Artwork (page 2)  
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By the age of five he had his first car, a Mercedes sedan. Yes it was a partly burned relic of the war but it was still cool. He and his friends also owned a merry go round that started life as an anti aircraft gun.

As a small boy he could be found drawing pictures of Buicks on the steps of the American Embassy where he befriended one of the chauffeurs. On occasion when the chauffeur had to pickup a VIP, Steve would ask to ride along in the beautiful Buick, and the usual reply was "I can take you, but I can't bring you back." That often meant a long walk back.

In November of 1956 the Hungarian Revolt was crushed by the Russian tanks and on the day before Christmas at the age of fourteen, Steve as a young refugee, crossed the border into Austria alone. " I got into a little trouble" he said.

As fate would have it a close relative was a professor at the University of Cincinnati, and the couple invited Steve to become a newly adopted son and come to live in the land of Buicks. English came as a third language fairly easily and of course all through high school the love of drawing cars remained. After graduating from high school he joined the Army's 101st Airborne Division, partly because jumping sounded like fun, and the extra jump pay could be saved for tuition at the Art Center College , where he could learn to be a real car designer.

After four years at Art Center, Chuck Jordan hired Steve as a junior designer at GM Styling and assigned him to work in the Buick Studio! He actually got paid for drawing Buicks. Regals, GSs, Rivieras, Grand Nationals and many others.

Eventually he became an Assistant Chief Designer before striking out on his own to pursue his dream to have his own auto design business, Advanced Automotive Technologies.

In the year 2000 he had the opportunity to design and build a show car that represented the character of Buick through its history. It was a wild tire smoking retractable top convertible called the Buick Blackhawk .The car was featured in many magazines, but the most meaningful moment came at the Woodward Cruise when a young boy stopped by the car and asked: "Hey mister, that is a really neat car, can I have a ride?" With a smile Steve answered : " I can take you, but I can't bring you back."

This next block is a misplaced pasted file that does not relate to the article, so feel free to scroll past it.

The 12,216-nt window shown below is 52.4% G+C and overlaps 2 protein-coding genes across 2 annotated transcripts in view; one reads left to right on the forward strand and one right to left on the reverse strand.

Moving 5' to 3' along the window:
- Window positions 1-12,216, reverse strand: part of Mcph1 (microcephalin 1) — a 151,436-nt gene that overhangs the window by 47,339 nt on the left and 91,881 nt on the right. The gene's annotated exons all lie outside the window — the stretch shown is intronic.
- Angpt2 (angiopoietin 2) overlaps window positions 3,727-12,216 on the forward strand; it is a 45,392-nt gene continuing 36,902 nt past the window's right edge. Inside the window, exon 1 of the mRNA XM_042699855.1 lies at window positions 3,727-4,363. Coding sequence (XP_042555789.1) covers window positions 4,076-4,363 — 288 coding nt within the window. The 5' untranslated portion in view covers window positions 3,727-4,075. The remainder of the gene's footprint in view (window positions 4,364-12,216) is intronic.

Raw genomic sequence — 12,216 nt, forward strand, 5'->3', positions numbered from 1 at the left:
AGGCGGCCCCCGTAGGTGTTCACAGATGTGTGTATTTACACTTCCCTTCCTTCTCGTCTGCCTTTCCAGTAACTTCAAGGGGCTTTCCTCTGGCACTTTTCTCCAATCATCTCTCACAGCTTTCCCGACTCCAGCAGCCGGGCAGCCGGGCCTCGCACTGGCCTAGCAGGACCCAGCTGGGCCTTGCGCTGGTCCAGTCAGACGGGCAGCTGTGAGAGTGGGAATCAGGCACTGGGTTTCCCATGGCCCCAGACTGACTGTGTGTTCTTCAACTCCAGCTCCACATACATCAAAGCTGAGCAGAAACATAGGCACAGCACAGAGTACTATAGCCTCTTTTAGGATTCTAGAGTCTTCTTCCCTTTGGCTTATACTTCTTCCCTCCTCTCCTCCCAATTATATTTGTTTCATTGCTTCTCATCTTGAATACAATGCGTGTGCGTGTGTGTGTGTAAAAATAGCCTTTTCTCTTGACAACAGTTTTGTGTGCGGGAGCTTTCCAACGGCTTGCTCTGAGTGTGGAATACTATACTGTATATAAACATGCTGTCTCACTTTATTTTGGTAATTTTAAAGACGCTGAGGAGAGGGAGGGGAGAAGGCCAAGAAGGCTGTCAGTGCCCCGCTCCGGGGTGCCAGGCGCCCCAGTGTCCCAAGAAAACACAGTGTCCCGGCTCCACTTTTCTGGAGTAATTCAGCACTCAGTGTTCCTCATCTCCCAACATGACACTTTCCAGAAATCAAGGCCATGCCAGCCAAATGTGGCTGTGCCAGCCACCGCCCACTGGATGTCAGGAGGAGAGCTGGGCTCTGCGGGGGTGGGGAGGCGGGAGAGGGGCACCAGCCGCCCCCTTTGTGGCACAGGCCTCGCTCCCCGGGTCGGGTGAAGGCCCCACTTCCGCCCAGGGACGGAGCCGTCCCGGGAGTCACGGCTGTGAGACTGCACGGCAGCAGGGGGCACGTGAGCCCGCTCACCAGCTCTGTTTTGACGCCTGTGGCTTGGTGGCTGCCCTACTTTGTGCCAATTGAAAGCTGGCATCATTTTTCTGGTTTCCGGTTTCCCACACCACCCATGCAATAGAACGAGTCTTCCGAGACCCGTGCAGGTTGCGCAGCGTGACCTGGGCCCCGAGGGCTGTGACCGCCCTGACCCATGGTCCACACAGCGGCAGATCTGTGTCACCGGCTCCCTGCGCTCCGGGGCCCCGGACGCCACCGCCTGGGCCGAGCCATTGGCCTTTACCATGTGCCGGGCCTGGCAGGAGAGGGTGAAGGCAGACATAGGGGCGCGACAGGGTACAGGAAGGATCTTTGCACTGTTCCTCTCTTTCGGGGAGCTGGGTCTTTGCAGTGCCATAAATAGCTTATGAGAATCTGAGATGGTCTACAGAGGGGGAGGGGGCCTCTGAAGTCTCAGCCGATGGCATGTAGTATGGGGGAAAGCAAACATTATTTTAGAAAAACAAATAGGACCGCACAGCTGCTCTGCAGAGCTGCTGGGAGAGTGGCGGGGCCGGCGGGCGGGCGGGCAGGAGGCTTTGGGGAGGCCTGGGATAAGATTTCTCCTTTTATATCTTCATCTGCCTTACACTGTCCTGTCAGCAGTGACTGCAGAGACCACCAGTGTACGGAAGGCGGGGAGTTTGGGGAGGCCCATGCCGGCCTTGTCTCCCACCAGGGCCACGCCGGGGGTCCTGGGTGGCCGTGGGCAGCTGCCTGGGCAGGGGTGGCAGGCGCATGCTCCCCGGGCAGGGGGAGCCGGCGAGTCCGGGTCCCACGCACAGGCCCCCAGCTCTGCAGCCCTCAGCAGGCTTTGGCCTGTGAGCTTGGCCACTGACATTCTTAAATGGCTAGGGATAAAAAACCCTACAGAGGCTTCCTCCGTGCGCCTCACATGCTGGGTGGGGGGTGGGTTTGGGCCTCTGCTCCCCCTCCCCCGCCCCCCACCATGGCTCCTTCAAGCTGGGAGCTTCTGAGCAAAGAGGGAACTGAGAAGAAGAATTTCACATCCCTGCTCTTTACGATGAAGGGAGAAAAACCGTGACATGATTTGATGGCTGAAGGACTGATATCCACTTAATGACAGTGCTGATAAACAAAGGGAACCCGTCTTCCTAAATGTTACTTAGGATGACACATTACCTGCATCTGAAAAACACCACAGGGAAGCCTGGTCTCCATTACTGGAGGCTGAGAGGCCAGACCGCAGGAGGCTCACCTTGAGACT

Steve's unique style of opaque watercolor combined with mixed media captures the subject vehicle at its most advantageous form, bringing together artistic beauty with fine, tight details. This style was developed over the 22 years that Steve worked at General Motors Design. "It shows off the true form and the character of the vehicle and it allows the eye to focus on the vehicle entirely without a confusing background" says Pasteiner. "It proved to be the best way to propose a design to upper management."

"I also enjoy very much painting in acrylic on canvas. It allows for a more dynamic presentation of the vehicle showing movement and grace. It allows you as an artist, to capture the excitement and speed of racing and motion in a more flowing style without the tight details. You can let your self go and let your emotions take over."
 
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